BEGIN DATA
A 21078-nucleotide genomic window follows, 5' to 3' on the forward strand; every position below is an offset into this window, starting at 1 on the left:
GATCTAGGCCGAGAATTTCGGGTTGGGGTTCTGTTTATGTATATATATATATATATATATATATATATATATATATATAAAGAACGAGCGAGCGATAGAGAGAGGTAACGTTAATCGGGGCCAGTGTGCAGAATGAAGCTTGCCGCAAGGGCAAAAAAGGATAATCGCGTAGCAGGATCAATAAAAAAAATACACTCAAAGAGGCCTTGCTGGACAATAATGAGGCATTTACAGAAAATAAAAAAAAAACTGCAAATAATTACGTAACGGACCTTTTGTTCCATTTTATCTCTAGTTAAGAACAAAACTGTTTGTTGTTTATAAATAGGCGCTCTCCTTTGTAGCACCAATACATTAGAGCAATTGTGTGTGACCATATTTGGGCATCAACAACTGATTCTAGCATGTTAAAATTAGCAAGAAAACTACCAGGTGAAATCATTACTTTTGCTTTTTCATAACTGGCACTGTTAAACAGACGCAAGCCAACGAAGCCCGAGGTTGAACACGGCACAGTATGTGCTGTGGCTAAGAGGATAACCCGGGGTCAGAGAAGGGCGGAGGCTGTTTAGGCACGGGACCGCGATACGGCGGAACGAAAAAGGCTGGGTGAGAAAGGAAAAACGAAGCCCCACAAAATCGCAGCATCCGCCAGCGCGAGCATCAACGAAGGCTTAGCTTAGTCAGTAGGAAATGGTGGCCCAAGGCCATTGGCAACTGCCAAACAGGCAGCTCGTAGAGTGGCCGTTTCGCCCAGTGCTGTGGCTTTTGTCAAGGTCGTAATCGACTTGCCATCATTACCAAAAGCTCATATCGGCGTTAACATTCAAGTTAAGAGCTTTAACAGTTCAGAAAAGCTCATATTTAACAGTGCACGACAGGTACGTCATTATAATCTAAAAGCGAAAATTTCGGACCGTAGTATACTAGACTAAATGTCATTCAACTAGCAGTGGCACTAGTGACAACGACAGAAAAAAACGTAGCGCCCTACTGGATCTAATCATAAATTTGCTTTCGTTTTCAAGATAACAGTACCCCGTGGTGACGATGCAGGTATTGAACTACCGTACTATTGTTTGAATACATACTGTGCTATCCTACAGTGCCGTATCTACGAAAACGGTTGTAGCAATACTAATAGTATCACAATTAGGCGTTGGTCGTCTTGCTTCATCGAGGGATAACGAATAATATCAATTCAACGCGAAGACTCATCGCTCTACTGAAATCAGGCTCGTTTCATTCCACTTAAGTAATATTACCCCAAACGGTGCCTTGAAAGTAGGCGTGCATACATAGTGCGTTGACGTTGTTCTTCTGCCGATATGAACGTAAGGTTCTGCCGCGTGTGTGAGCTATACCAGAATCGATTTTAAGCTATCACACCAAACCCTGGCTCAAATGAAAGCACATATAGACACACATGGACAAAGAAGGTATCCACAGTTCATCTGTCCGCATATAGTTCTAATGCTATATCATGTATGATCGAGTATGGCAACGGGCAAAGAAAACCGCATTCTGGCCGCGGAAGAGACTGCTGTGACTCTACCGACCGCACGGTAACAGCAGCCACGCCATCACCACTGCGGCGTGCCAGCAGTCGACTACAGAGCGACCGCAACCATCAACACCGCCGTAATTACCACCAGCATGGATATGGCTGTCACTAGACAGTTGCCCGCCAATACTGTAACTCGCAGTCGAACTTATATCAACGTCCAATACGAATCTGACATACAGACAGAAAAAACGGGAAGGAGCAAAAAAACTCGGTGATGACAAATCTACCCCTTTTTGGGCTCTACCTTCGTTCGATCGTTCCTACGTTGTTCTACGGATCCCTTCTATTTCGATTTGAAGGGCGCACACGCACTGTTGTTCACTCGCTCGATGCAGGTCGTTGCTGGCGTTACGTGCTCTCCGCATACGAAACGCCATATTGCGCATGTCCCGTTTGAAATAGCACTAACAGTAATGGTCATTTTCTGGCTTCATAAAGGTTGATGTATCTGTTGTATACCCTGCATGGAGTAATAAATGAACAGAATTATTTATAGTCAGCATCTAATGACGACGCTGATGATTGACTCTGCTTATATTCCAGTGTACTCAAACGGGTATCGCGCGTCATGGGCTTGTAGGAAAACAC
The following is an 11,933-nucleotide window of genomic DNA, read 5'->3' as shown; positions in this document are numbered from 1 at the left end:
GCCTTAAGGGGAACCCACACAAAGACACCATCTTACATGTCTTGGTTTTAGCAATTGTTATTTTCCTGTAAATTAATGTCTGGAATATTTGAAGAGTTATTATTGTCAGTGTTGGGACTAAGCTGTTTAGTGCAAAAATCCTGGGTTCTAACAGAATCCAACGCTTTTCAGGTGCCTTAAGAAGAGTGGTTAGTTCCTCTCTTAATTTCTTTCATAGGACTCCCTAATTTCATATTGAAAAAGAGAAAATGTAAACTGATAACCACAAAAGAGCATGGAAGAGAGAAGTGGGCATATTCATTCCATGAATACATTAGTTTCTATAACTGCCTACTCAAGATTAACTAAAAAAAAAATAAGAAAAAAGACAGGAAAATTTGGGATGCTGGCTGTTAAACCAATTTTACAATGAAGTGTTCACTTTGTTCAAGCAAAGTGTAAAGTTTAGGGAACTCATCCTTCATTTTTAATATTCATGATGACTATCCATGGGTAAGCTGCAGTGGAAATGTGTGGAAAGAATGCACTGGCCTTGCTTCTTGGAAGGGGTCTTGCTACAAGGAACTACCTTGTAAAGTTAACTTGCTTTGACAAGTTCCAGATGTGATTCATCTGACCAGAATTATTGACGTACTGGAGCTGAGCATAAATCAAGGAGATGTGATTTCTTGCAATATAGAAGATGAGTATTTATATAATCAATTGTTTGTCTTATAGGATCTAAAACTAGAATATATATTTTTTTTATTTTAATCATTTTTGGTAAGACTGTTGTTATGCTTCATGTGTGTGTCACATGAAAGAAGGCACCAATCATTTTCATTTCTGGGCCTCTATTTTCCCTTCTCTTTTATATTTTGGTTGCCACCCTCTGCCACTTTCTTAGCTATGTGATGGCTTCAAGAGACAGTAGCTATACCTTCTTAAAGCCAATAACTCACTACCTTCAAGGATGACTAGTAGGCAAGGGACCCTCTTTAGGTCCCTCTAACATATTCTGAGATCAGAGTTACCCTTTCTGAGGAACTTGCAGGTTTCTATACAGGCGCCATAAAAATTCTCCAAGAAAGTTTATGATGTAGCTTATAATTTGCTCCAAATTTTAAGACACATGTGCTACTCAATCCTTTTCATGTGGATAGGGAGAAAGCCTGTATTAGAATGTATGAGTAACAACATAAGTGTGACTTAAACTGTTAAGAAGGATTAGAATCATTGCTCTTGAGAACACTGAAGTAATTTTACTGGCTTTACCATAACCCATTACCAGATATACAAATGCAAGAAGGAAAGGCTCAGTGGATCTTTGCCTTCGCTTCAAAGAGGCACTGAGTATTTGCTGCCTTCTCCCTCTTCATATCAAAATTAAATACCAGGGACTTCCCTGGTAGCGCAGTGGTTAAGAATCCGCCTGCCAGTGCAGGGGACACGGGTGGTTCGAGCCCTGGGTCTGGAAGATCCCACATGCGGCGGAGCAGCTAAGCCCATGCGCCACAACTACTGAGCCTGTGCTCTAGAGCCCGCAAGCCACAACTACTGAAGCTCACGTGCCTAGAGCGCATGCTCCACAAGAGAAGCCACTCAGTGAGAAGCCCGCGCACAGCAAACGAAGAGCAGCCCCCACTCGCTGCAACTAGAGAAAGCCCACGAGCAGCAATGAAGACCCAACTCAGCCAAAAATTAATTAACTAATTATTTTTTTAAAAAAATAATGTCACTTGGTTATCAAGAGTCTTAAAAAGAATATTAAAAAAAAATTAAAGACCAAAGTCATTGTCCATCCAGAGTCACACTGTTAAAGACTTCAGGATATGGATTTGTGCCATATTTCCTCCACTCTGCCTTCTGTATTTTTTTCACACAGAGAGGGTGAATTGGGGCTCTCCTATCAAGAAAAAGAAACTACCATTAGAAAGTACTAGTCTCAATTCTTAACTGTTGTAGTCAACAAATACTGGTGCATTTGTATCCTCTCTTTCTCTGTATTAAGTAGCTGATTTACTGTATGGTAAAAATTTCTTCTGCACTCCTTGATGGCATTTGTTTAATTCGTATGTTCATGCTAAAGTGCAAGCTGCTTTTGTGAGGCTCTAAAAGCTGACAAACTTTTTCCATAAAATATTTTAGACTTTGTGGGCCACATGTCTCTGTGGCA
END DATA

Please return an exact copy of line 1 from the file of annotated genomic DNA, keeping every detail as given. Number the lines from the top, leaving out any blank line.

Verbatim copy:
A 21078-nucleotide genomic window follows, 5' to 3' on the forward strand; every position below is an offset into this window, starting at 1 on the left: